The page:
Effect of increased seawater temperature on biomass, growth, and maturation of Saccharina japonica near its southern limit in northern Japan

Xu Gao, Hikaru Endo, Yukio Agatsuma

    Research output: Contribution to journalArticlepeer-review

    14 Citations (Scopus)

    Abstract

    Recent studies on global warming report that increases in seawater temperature cause coastal ecosystem changes, including a shift in marine algal distribution in temperate regions. To assess the influence of increased seawater temperature on ecophysiological responsiveness and potential shifts in abundance and distribution of kelp, we investigated the seasonal changes in standing biomass, growth, and maturation of natural populations of Saccharina japonica by taking monthly measurements in 2005, 2006, and 2007 in Matsushima Bay, northern Honshu, Japan, which is the southernmost range of this species. Compared to kelps collected in 2005, a sharp decline in standing biomass, later sporophyte occurrence, early growth, greater erosion, and failed sporophyte reproduction were found in kelps collected in 2006, which was a year characterized by relatively high seawater temperature. The population of S. japonica was absent in 2007, when the seawater temperature was higher than that in 2005 and 2006. These results suggest that the seawater temperature in Matsushima Bay is unfavorable for the development and reproduction of this cold-water kelp. If seawater temperatures in this bay remain high over long time periods because of continuous global warming, the southern limit of distribution of S. japonica likely will shift further north.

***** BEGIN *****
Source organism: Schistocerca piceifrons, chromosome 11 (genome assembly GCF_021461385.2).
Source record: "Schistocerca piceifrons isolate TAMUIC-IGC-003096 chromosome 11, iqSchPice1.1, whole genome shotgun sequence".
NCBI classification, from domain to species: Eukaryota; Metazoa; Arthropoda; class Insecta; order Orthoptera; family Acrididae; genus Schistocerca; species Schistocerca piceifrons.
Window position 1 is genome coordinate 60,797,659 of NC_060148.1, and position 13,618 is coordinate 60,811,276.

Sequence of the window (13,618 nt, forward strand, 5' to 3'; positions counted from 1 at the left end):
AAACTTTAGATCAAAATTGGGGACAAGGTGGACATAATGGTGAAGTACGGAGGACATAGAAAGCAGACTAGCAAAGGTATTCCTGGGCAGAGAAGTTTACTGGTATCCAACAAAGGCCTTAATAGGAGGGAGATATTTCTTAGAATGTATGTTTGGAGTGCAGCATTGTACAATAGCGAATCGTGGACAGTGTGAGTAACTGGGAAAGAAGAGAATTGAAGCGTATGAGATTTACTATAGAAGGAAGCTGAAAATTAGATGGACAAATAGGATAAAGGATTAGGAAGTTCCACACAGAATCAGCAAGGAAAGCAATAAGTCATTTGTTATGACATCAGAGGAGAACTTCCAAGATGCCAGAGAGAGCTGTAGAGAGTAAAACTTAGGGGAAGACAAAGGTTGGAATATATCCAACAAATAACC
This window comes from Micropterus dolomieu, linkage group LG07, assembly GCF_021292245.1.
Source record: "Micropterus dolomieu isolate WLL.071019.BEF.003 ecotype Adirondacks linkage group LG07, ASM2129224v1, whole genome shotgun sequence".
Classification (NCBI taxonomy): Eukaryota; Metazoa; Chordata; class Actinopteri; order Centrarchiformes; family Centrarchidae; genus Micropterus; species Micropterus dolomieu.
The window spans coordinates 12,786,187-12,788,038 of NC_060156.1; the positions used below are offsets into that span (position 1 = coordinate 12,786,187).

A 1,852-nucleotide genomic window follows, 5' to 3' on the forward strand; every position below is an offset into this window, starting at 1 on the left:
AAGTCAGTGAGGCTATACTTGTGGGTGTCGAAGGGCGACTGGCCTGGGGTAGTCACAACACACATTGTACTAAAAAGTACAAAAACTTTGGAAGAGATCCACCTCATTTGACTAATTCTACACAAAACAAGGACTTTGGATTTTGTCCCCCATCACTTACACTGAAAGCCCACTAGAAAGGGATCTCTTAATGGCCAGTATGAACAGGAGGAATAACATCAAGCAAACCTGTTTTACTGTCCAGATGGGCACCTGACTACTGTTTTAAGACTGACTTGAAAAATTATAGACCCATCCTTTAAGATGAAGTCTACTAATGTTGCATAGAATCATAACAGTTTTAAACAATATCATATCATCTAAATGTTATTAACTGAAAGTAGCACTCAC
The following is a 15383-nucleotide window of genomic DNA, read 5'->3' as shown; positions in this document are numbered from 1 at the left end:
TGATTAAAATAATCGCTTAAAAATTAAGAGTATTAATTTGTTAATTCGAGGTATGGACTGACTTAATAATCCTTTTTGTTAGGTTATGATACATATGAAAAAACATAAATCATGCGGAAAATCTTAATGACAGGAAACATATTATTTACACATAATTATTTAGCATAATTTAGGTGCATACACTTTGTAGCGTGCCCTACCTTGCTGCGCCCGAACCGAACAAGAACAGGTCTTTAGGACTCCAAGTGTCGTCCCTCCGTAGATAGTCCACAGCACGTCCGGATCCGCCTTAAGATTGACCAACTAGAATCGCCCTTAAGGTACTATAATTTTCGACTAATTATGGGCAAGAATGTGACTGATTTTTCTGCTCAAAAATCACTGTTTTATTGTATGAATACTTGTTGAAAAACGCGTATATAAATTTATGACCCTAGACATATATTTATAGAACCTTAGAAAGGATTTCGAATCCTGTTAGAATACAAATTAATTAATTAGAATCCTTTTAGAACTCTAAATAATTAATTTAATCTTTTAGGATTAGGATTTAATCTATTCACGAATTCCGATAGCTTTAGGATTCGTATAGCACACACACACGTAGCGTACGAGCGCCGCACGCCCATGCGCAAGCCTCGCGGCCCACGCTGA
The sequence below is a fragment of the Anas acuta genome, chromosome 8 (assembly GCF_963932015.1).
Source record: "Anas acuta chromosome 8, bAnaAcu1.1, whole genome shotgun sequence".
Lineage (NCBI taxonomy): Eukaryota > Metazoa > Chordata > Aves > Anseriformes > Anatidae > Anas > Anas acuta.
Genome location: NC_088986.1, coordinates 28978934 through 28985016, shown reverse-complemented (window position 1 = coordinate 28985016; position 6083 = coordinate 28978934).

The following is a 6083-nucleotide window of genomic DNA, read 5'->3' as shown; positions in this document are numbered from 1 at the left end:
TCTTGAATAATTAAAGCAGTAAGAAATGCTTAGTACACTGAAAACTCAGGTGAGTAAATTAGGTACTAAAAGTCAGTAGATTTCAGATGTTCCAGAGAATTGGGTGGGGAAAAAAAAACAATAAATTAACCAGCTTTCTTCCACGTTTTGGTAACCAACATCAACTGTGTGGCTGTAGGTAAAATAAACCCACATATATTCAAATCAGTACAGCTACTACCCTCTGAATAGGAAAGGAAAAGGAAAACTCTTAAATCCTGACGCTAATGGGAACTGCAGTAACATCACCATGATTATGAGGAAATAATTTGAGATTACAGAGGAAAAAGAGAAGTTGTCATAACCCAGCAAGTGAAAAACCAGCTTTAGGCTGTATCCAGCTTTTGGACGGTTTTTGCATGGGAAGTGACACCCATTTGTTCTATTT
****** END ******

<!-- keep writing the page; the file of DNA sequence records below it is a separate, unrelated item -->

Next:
Original languageEnglish
    Pages (from-to)1263-1270
    Number of pages8
    JournalJournal of Applied Phycology
    Volume27
    Issue number3
    DOIs
    Publication statusPublished - 2015 Jun 28

    Keywords

    • Global warming
    • Growth
    • Maturation
    • Phenology
    • Saccharina japonica
    • Standing biomass

    ASJC Scopus subject areas

    • Aquatic Science
    • Plant Science

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